1951 10 years old shy quiet girl
aug 24 1951 took her friend to the park they went after dark because there was a show. her friend patsy left at 9:30 but Beverly didn’t have to be home till 10 so she stayed a 13-year-old boy said he saw Beverly that night around 9:30 once the show ended. saw her walking diagonally northeast which is the quickest way home. The boy said that he knew for sure that it was her because she walked a duck like way due to her feet turned inward she walked a certian way
Some whitnesses say they saw what they think was a girl that looked like Beverly by a black 1937 Dodge. inside the car were 2 men which the girl was speaking to. No one said that they got in the car with them.
She was a super shy girl and that normally would run away from strangers so this was odd if it was her.
She didn’t come home at 10:30 her parents called police they did searches for days but nothing became of it. The case got a lot of media attention tho.
Beverleys sisters and parents were ruled out as suspects.
The family speculated that it might of been someone that she knew. No plausable suspect was found.
She was warned at a young age about men but maybe not a female which makes a lot of people wonder if she was acutally lured by a female not a male. Would a female be more trusting for a shy 10 year old girl?
There have been several suspects and confessions to her disappearance.
In 1955, Harvey Lee Rush, a drifter and Cleveland native, told police in California that he had killed Potts after luring her to a nearby bridge with candy; however he placed the murder in 1952, a year after Potts’ actual disappearance. Rush recanted his entire story shortly after being extradited to Cleveland, saying that he had confessed merely as a way to get back to his hometown
In 1980, two retired Cleveland police detectives, James Fuerst and Robert Shankland, revealed that in 1974 they had received a tip from a local attorney with a client whose brother had supposedly confessed to abducting Potts. The detectives subsequently found and questioned the brother, who, they said, had readily admitted to having lived near Halloran Park in 1951 and making a habit of picking up and molesting young girls there. The man did not remember abducting Potts in particular, but said he had “flashes” of memory involving a girl named Beverly. Fuerst and Shankland were convinced the man was guilty, but the county prosecutors’ office refused to pursue the case, citing a lack of evidence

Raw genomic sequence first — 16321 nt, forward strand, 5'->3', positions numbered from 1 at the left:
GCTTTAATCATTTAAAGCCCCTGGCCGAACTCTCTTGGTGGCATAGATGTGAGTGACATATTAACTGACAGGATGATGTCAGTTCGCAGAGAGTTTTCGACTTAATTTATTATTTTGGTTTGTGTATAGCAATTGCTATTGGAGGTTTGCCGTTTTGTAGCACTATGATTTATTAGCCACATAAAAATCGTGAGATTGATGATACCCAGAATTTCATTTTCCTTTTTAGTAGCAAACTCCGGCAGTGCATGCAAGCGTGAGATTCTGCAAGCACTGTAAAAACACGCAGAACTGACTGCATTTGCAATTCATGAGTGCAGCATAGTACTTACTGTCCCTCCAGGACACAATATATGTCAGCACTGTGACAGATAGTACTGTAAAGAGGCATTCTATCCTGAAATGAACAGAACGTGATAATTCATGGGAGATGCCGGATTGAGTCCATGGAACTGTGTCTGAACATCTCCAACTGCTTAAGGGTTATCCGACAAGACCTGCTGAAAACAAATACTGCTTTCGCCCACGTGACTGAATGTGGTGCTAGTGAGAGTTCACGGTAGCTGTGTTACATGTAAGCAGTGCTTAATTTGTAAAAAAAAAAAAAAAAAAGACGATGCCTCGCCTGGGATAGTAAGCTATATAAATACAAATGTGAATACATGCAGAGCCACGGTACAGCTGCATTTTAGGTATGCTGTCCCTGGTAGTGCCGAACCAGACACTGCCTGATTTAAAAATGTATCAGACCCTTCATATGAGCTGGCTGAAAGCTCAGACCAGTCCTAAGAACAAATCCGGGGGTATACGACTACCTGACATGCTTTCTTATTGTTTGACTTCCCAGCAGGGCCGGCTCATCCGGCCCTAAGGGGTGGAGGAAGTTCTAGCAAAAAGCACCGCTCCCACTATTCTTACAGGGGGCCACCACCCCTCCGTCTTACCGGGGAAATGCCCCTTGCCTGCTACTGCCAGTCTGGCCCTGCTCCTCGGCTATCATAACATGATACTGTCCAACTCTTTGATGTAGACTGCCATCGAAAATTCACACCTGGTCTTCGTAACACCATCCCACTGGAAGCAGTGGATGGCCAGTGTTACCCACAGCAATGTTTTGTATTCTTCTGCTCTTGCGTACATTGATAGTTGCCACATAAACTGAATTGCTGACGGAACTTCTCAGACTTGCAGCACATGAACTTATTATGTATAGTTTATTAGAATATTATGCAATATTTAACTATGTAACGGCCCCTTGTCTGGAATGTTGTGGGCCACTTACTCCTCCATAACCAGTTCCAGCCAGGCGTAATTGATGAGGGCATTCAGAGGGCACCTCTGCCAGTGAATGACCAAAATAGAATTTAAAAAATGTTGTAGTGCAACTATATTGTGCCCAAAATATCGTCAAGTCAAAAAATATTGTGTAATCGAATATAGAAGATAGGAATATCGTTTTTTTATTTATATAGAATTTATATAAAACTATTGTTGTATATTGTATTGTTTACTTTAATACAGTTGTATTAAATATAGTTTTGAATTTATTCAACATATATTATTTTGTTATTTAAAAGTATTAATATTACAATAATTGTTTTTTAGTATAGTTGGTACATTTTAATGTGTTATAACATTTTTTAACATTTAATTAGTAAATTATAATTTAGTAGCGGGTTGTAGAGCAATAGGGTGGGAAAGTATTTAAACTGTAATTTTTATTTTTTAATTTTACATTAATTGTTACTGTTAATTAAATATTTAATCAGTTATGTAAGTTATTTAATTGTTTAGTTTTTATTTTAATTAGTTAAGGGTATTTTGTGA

William Henry Redmond, an Ohio native and former carnival worker, was indicted in 1988 for the 1951 Pennsylvania murder of eight-year-old Jane Marie Althoff. While in prison, Redmond reportedly told a cellmate that he had killed three other young girls. When questioned about the Potts case in particular, Redmond refused to make a statement one way or the other. He was in the general area at the time of Potts’ disappearance and had a record of child molestation convictions dating back to 1935; however Potts would have been considerably older than his previous victims
In 1994, a letter was discovered under a carpet in a Cleveland house, written by a woman who claimed to have caught her husband disposing of Potts’ body in their furnace. Upon being traced and questioned by police, the woman said that the allegation was false; she had written the letter solely as a revenge fantasy against her abusive husband.
More letters were sent to reporter Brent Larkin of the Cleveland Plain Dealer beginning in 2000, purporting to be from an elderly and infirm man who claimed that he wanted to confess to molesting and murdering Potts before his imminent death. The anonymous author pledged to turn himself in on August 24, 2001, the fiftieth anniversary of Potts’ disappearancebut shortly beforehand wrote again to say he had to enter a nursing home and would be unable to honor his promise or otherwise reveal himself. An extensive investigation failed to turn up any clues to the author’s identity; Larkin now believes the letters to have been a hoax.
William R. Slates. He was placed on a one year probation in 1949 by making advances on a eight year old girl and a psychologist deemed him an “inadequate personality, mildly neurotic” and said he’s clearly in need of “psycho therapy treatment”. He lived with his widowed mother on West 166 St near Halloran Park (where Beverly was probably taken from).
This is taken from the book: “According to the neighbors, the man had suddenly locked up the house and vanished the Sunday after Beverly’s disappearance”. Furthermore — “For some strange reason never adequately explained, “Bill” (his nickname), had borrowed a friend’s car on Sunday and driven to Columbus, where he took up temporary residence in a hotel”.
There’s more info in the book but ultimately he did end up failing a lie detector test, his two friends gave conflicting account’s of Bill’s actions on the night of Aug 24, and more.
Beverleys mother died in 1956 over what her sister say was heartbreak over never finding her sister they still continue to search for answers until her own death in 2006
In [an] early August telephone call, an unknown person provided pieces of information about a possible suspect in Beverly’s disappearance from Halloran Park on Cleveland’s West Side on the night of Aug. 24, 1951.
Police investigated the information provided by the caller and found it to be accurate. But they need more, so they’ve increased the standard Crime Stoppers reward to $15,000 from the standard $2,500.
“The major part of our most recent tip is very intriguing,” said Rich McIntosh, Crime Stoppers interim director. “A piece of it was specific enough to check out, but we need more specificity to proceed. Our investigators need this person to call back.”